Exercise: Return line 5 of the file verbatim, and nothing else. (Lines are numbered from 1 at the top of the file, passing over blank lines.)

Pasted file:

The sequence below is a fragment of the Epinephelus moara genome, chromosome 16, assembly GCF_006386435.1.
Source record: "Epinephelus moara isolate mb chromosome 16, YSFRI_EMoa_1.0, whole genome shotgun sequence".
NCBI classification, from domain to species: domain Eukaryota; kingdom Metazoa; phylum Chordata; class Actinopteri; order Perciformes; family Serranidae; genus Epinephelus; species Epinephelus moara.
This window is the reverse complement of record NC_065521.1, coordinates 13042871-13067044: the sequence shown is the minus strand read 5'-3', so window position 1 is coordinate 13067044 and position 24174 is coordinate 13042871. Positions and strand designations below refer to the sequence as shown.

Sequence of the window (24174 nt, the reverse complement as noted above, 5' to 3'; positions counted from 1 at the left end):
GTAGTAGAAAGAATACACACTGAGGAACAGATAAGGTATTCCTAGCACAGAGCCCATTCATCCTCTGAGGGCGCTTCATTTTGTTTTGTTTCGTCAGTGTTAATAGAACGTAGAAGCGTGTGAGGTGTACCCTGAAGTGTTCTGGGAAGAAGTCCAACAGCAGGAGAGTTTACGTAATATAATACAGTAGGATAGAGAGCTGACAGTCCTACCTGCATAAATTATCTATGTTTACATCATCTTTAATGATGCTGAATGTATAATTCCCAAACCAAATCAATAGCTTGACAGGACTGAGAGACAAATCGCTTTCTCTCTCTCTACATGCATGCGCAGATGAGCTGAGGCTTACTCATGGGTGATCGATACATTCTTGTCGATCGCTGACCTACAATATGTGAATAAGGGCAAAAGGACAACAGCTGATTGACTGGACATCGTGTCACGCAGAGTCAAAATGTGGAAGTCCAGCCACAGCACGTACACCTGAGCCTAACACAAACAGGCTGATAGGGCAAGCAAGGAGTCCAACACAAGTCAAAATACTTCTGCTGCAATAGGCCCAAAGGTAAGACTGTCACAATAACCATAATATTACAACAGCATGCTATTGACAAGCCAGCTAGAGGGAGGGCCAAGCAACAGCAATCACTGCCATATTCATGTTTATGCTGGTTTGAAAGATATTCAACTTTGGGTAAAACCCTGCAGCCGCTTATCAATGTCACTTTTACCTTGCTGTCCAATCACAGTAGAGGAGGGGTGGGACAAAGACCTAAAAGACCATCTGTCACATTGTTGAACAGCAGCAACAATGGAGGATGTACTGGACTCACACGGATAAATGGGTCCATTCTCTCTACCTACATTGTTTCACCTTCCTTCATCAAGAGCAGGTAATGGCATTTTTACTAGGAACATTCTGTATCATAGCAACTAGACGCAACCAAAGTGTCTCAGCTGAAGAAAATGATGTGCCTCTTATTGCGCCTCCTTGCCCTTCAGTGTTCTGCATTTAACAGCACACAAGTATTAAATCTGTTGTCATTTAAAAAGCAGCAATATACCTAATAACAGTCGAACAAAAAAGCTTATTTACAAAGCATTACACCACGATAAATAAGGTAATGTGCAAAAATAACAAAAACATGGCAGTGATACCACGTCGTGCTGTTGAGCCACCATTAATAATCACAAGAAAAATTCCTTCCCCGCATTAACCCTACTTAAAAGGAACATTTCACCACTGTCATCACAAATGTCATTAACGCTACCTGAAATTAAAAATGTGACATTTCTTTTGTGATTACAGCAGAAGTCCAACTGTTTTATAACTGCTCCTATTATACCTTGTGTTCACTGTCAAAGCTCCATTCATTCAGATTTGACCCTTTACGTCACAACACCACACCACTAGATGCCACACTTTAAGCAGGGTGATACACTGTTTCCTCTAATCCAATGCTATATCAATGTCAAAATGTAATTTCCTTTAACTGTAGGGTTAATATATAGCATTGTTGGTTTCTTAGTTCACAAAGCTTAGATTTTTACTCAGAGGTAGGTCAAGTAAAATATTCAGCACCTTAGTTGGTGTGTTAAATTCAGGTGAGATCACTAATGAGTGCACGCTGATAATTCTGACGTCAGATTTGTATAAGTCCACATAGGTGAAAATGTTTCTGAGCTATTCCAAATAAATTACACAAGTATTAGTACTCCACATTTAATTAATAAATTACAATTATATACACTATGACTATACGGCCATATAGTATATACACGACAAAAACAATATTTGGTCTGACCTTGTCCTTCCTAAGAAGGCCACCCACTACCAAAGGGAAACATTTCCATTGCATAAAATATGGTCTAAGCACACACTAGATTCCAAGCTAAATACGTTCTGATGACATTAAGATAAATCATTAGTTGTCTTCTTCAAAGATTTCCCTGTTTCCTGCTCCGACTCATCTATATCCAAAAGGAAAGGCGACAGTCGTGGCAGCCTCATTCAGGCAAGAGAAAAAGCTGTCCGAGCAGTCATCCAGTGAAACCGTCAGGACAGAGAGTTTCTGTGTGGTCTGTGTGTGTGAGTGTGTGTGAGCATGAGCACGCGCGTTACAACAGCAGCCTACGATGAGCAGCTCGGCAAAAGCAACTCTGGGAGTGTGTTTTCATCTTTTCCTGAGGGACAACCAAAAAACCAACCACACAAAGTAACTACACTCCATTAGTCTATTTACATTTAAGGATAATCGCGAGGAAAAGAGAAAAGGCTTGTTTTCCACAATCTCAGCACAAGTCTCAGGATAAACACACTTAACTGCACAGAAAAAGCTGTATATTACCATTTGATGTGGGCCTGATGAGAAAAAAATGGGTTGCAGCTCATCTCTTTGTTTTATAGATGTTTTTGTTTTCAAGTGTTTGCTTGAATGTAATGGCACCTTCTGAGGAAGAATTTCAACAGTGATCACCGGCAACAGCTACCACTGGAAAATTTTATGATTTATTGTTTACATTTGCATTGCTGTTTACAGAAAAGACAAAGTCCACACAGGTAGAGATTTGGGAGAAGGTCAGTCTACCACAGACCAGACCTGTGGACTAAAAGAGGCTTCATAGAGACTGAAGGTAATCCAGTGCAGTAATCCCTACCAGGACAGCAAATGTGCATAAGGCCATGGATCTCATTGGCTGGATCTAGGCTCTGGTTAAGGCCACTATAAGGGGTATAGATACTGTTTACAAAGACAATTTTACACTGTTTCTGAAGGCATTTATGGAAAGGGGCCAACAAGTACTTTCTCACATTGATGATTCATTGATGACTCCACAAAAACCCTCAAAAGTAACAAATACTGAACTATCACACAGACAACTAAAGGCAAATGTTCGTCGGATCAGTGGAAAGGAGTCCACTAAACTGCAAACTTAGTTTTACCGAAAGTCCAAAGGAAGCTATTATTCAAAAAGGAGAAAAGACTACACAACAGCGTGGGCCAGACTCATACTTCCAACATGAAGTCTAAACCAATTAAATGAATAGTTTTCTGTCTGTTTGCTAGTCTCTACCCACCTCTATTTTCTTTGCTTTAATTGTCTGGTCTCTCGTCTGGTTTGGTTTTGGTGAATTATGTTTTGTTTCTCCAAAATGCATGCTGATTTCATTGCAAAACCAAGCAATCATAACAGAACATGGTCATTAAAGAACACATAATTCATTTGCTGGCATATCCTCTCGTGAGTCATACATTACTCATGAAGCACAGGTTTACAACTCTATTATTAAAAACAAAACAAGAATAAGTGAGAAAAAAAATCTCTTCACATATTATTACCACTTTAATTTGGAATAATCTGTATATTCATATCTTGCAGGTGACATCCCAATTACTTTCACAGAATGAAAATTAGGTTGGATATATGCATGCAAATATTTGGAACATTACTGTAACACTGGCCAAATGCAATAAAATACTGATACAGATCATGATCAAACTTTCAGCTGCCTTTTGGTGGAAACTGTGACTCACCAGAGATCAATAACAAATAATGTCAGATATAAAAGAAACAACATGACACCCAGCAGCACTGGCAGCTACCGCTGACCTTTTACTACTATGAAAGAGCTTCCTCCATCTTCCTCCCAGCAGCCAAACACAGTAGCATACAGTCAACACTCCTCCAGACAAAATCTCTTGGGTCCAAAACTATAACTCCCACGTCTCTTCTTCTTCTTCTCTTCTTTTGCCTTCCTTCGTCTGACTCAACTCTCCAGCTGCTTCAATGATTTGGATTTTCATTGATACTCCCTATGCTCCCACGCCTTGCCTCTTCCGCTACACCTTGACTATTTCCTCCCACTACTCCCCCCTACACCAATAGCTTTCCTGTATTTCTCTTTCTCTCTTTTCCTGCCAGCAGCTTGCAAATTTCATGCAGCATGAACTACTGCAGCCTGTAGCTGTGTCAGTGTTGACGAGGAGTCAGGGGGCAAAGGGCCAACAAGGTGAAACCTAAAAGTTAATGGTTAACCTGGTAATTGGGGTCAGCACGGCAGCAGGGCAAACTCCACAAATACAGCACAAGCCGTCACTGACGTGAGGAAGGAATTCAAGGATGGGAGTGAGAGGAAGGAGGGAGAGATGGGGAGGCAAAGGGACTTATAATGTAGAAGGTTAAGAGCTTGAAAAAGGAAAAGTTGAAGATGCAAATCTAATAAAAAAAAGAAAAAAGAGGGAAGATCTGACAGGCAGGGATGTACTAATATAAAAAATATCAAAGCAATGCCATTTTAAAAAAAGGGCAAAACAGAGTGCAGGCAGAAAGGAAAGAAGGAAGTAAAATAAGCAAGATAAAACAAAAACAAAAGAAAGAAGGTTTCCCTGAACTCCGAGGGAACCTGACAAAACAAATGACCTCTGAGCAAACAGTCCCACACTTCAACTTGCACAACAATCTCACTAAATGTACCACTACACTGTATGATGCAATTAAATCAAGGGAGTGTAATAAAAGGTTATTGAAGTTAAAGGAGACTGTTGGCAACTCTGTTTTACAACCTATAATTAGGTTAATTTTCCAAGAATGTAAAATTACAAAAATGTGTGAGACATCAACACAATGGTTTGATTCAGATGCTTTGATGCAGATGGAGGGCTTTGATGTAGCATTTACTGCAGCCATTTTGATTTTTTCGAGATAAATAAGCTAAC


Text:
Sequence of the window (24174 nt, the reverse complement as noted above, 5' to 3'; positions counted from 1 at the left end):